LONDON – Cheryl Ladd, who turns 65 today, was always the most fun and down-to-earth of TV’s “Charlie’s Angels”, friendly and a bit flirty, and she wasn’t catty about Farrah Fawcett when she had every right to be.
Ladd joined the hit ABC-TV series in its second season in 1977 to replace Fawcett after the actress then known as Farrah Fawcett-Majors quit to capitalize on the extraordinary fame the show and a best-selling pinup poster had brought her.
Fawcett had garnered attention as David Janssen’s neighbour in his cult private eye series “Harry O” and as an occasional guest on her husband Lee Majors’s show, “The Six Million Dollar Man”.
She joined Kate Jackson, always the serious one (below right), and glacial beauty Jaclyn Smith in the glossy Aaron Spelling crime series about three detectives given their assignments by the unseen Charlie, voiced by John Forsythe (“Dynasty”).
The show was an immediate Top 10 hit not least due to the trio’s frequent need to go undercover in various stages of undress and bikinis in particular. Fawcett left in a legal cloud and Spelling brought Ladd in to play her character’s sister, Kris Munroe.
To the surprise of many, the show’s ratings did not dip without Fawcett, who said ungraciously that she was dismayed that her departure had made no difference to its popularity.
When I asked Ladd several years later how that had made her feel, she said, “I think it’s just very telling about all actors, that there’s always someone getting off a bus somewhere who’s talented, willing to work hard and try to make something of himself or herself. To survive, you have to enjoy the work process and not take the celebrity part of it, or your press clippings, very seriously. It’s a very tough business, a roller-coaster business, and sometimes you’re up, sometimes you’re not.”
Ladd was a singer before she turned to acting and she was busy with TV roles but hungry for something special when “Charlie’s Angels” came along. When I spoke to her three years after the show ended, she told me: “I’d been working regularly on TV series but it was time to get somewhere. I had come very close to getting a role on ‘Family’ with Sada Thompson and Kristy McNichol. It came down to Meredith Baxter-Birney and me. We came very close. Obviously, she got the role and I was terribly discouraged. When ‘Charlie’s Angels’ came along, I was not terribly enthusiastic about it. Not because of the kind of show it was but because Farrah was such a phenomenon. I was a little nervous about going in after her she left. But I was ready to have something happen.”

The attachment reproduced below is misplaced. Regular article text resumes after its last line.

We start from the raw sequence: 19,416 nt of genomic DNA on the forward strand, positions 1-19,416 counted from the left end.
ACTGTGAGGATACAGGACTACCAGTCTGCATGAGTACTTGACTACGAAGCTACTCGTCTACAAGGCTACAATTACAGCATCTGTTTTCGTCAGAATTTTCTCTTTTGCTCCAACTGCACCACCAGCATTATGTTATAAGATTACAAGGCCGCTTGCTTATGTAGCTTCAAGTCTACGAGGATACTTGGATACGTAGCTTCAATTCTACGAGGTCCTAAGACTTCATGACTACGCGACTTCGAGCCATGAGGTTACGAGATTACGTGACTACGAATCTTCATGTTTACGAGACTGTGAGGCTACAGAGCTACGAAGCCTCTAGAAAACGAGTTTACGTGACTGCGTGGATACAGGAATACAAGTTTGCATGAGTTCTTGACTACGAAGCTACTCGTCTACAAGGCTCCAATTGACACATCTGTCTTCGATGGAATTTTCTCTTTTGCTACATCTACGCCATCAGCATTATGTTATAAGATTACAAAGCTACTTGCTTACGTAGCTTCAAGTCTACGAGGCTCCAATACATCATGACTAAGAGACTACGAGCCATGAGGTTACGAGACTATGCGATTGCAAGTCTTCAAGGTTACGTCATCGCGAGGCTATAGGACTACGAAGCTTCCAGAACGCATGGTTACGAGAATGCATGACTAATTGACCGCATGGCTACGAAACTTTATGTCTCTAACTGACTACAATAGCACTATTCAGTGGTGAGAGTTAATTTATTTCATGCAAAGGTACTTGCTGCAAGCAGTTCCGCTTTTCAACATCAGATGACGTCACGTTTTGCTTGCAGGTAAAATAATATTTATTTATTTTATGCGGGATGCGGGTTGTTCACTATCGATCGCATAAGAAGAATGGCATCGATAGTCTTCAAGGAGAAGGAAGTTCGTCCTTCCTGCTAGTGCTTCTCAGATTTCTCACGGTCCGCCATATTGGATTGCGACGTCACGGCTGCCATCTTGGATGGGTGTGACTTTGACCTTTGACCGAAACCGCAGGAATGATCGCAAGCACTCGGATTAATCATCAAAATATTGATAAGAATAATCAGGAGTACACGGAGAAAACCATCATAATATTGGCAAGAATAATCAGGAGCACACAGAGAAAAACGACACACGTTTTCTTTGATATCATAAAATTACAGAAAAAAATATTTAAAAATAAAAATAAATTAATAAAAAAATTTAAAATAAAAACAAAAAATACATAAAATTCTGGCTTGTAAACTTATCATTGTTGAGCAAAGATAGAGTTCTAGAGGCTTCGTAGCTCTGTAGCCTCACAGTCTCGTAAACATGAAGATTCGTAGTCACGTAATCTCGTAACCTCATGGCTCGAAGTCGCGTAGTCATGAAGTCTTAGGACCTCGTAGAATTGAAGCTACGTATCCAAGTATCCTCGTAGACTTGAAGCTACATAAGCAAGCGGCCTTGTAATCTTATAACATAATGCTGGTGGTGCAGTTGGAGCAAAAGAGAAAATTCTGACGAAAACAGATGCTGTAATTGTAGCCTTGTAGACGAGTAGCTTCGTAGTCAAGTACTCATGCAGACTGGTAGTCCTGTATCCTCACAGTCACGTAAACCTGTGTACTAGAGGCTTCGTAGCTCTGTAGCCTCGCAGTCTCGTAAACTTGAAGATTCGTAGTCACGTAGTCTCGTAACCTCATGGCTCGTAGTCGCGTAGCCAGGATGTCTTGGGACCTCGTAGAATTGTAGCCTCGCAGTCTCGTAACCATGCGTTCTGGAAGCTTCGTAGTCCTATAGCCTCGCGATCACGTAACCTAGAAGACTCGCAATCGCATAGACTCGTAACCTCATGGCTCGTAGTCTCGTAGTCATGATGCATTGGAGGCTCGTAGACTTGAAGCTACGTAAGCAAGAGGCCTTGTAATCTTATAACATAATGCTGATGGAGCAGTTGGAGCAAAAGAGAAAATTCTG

It worked, but Ladd said she knew she still had plenty of work to do: “Looking back, it was a wonderful experience. But when I was doing the series and it was successful for me, people said, ‘Wow, you’ve made it; you’re there; it’s happening!’ and I thought, ‘Wait a second, this is just the kickoff to the game for me.’ It was a wonderful beginning but it certainly wasn’t the end-all. The success was very nice but it wasn’t terribly fulfilling for me as an actress.”
She appeared in 87 episodes before the show ended in 1981 and then she took a couple of years off: “Working on a series is grueling. You work 12 or 14 hours a day, then you have interviews and photo sessions. At the time, I was also was doing record albums and specials and in my time off I made TV-movies. Perhaps I overdid it. I worked myself into a bit of a frenzy. It put a lot of strain on my life. I went through a period of time when I had to say, ‘Wait a second. Who am I? What am I doing here? Why am I doing this?’ It can be difficult in this business if you spread yourself too thin. I put my music aside to focus on acting because people get confused if you do too many things.
I interviewed her for TV Guide Canada in the spring of 1984 when Ladd, after appearances in a string of TV-movies including the title role in “Grace Kelly”, was making a stab at big screen stardom in a romance set against the Vietnam War titled “Purple Hearts”. Filmed in the Philippines, it augured well as her co-star was Ken Wahl (above), who would go on to success in TV’s “Wiseguy” and it was directed by Canadian filmmaker Sidney J. Furie, who had earlier made a well-received Vietnam picture there called “The Boys in Company C”.
It flopped, however, and she went on to pursue a steady career in television with films and series including “One West Waikiki” and “Las Vegas”. Latterly she’s had roles on “CSI: Miami”, “NCIS” and “Ray Donovan” and this year she played Linell Shapiro opposite John Travolta as attorney Robert Shapiro in “The People v. O.J. Simpson: American Crime Story”.
Long married to Canadian producer Brian Russell, the actress was always clear-eyed about the business. When I asked her if we would see a different Cheryl Ladd in “Purple Hearts”, she said: “Oh, gee. I have no idea. Only time will tell. I wanted very much to play someone very real and unglamorous. The nurse I play is not remotely glamorous. In a lot of the film, I wear no makeup. I like the movie. It’s very difficult to be objective when you’ve done it but it’s been good to see people respond to it. There’s not much immediate gratification in screen acting. That’s a little difficult to deal with because you work and work and nearly a year later, after they edit it and do the music and plan the marketing, you’re going, ‘Didn’t I do a movie a while ago?’”
It didn’t stop her from enjoying life. She had become an avid golfer at the time: “Not a terribly good one. I haven’t established a handicap yet but I’ve been breaking 100. It’s nice because I can play wherever I travel. I played at St. Andrew’s in Scotland and in Manila. I love it.”
When I asked her what was her idea of escape, she gave an angelic smile and her eyes twinkled, “Escape to me means the beach and surf and sun. I think of Hawaii immediately with no makeup … and as few clothes on as possible.”